*Reef Keeping Precautions*

aznt1217

Forever Noob
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Bayside
Hello Everybody,

Not trying to scare anyone here, but I felt that this thread would be necessary not only for new reef keepers but also advanced ones.

First... A series of questions:

1. How many of us put our hands in the tank to move corals around?
I am sure... all of us do,


BUT


2. How many of us use gloves?!
Probably the vast majority don't... well I didn't and now that's going to change.

-Many of us are captivated by these wonderful and artistic creatures. Some reefers even describe them as "moving paintings." And they appear to be relatively harmless. All, if not most of us know it's common knowledge that anemones sting, frogspawns can sting, lionfish are venomous, etc.

Many with Zoanthids may also think they are relatively harmless. For the New people:

Zoanthids, if given the conditions, can potentially be the most fatal of all the corals due to something called Palytoxins, if ingested or in direct contact with an open wound on the hand or fingers... this can be fatal in seconds and there is no anti-serum.

So I should be fine... I don't eat them. And it's only toxic and secretes these when I frag... WRONG

The Story:

Over the weekend, another user and I were able to score some palys and zoanthids. I have about 10 Variations of Zoas in the tank. So we went about placing them in the tank. Both he and I experienced similar if not the same symptoms. We had NO open wounds in our hands. This was the timeline:

15 Minutes: Sneezing profusely
Approx. an Hour later: 101 Fever (mild)
An hour into sleep: Episodes of extreme heat and chills
Rest of the night: Extreme amount of soreness and coughing (made it hard to breathe properly)

Literally, this experience was horrid and thought I was going... So I went to the Doctor immediately only to find out my heart rate was off (after performing an ECG) and that my blood pressure was higher than it should be (wasn't like this 2 months ago)
. I have to go in again to check on my health conditions.

The doctor suspected that the bacteria went in through the cuticles and this was a bad reaction. The other reefer had substantially less exposure because he used grabbers, but only took the corals out of the bag with his hand. Me... not so much I love aquascaping.

So essentially, the lesson was learned hard and extremely dangerously. I am probably going to get flamed and got my flame suit on but I'd much rather warn others. This danger isn't only present when fragging but quite simply going near these corals or even having water with these palytoxins present pose a threat to one's life. So buy gloves and be wary of the risks.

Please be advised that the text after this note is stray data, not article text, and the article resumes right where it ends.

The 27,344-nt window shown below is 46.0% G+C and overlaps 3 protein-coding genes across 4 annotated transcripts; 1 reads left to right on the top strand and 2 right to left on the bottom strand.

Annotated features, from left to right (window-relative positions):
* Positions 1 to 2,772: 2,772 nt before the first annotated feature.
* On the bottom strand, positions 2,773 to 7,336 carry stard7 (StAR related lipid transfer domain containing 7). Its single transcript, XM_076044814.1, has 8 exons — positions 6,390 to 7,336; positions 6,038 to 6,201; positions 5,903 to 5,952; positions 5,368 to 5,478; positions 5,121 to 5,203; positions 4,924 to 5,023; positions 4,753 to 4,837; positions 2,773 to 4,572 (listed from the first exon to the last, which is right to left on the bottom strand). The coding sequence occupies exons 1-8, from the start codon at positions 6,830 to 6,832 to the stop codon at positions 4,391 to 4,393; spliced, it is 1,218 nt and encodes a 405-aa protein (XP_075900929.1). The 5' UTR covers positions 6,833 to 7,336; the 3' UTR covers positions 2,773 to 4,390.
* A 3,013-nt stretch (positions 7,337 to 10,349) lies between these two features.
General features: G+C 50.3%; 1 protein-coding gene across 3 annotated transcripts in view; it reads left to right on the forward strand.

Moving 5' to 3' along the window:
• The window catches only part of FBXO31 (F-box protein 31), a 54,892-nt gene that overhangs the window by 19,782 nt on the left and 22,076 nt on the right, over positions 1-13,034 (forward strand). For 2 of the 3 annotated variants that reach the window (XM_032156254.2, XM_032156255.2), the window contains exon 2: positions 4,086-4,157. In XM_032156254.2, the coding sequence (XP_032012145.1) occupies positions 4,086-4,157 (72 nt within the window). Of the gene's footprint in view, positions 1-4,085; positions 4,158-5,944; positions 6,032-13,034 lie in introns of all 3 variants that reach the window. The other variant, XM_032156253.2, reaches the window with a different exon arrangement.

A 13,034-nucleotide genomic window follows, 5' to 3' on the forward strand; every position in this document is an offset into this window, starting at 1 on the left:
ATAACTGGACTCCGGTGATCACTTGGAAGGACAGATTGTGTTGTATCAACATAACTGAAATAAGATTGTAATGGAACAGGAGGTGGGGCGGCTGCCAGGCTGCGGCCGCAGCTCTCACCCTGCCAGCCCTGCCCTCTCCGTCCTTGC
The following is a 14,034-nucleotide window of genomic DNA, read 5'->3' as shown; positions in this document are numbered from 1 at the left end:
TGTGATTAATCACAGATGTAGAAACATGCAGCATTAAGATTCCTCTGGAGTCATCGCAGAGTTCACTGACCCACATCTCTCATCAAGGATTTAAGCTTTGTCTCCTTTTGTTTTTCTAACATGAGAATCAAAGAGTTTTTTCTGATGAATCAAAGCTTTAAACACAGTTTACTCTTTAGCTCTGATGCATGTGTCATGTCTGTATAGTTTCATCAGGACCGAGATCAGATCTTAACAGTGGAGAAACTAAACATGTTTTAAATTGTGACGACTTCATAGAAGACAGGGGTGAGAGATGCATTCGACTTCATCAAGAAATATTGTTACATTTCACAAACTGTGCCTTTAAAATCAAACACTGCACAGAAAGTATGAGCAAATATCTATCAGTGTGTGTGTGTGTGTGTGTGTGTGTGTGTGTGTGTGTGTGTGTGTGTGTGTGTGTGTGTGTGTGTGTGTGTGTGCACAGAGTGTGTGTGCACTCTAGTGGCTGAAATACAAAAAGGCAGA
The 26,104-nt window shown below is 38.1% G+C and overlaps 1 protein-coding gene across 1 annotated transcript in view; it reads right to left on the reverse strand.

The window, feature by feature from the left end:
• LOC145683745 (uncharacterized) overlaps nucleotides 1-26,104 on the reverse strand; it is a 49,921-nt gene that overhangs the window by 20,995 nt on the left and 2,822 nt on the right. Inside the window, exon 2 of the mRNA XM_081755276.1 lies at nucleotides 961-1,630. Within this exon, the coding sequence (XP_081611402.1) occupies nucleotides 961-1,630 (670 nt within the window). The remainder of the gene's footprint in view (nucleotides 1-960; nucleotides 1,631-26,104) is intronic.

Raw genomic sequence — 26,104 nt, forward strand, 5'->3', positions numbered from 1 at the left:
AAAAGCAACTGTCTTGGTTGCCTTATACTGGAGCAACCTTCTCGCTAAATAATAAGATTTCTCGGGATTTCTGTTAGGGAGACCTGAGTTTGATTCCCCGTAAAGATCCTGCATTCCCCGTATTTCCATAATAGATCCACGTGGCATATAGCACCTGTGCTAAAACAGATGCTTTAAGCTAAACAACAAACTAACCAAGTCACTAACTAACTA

-Ted

Let's merge all of this to make it like a good resource:

More Information, User Experiences, and Other Threads

http://www.manhattanreefs.com/forum/...-critters.html

http://www.manhattanreefs.com/forum/...os-owners.html

http://www.manhattanreefs.com/forum/...-went-eye.html

http://www.manhattanreefs.com/forum/...palytoxin.html <-- A little bit more informative on the technical aspects

http://www.manhattanreefs.com/forum/...one-sting.html

http://www.manhattanreefs.com/forum/...-critters.html

**Disclaimer: by no means am I saying don't keep these corals**
 
Last edited:

Bob 1000

New member
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Staten Island
Hey most fish also have toxins.. I got poked by a dorsel fin of a blue tang or hippo in my thumb and it was throbbing the whole night approximately 14 hours.. Started to swell but I kept moving the thumb and rubbing it while icing every 30min.. after I slept and woke up the symptoms had all but disappeared...
 

aznt1217

Forever Noob
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Of course they do.

Dorsal fins and fish injuries usually require direct contact, unlike corals where it's virtually chemical warfare and probably something one wouldn't even see.
 
Last edited:

chanman

New member
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queens
could have been the flu
dude, i wish it was the FLU. I am the "other user" in this case. I touched it taking it out of the bag(2-3 rocks full of palys and mixed zoas), never thinking about toxins. I even had gloves at home but neglected to use it. I did use my tongs cause i had some dry skin and salt water is mean to dry skin.
 

NYReefer

GOT FRAGS??
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Good info..i was aware of the fact they can spray toxins when you try to frag them, which happened to me luckily it wasnt in the eye or mouth, but didnt even think about just being in contact with them which i do all the time..
I used to wear rubber gloves, non-powdered, when first starting out, however for smaller things and fragging it limited dexterity and they came off and water would always go into the gloves anyway..
 

aznt1217

Forever Noob
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Location
Bayside
Yes, I was right with you. I only thought that too but if it goes through any other opening it's still a bad thing.

Is there anyway we can make this a sticky for Noobies?
 

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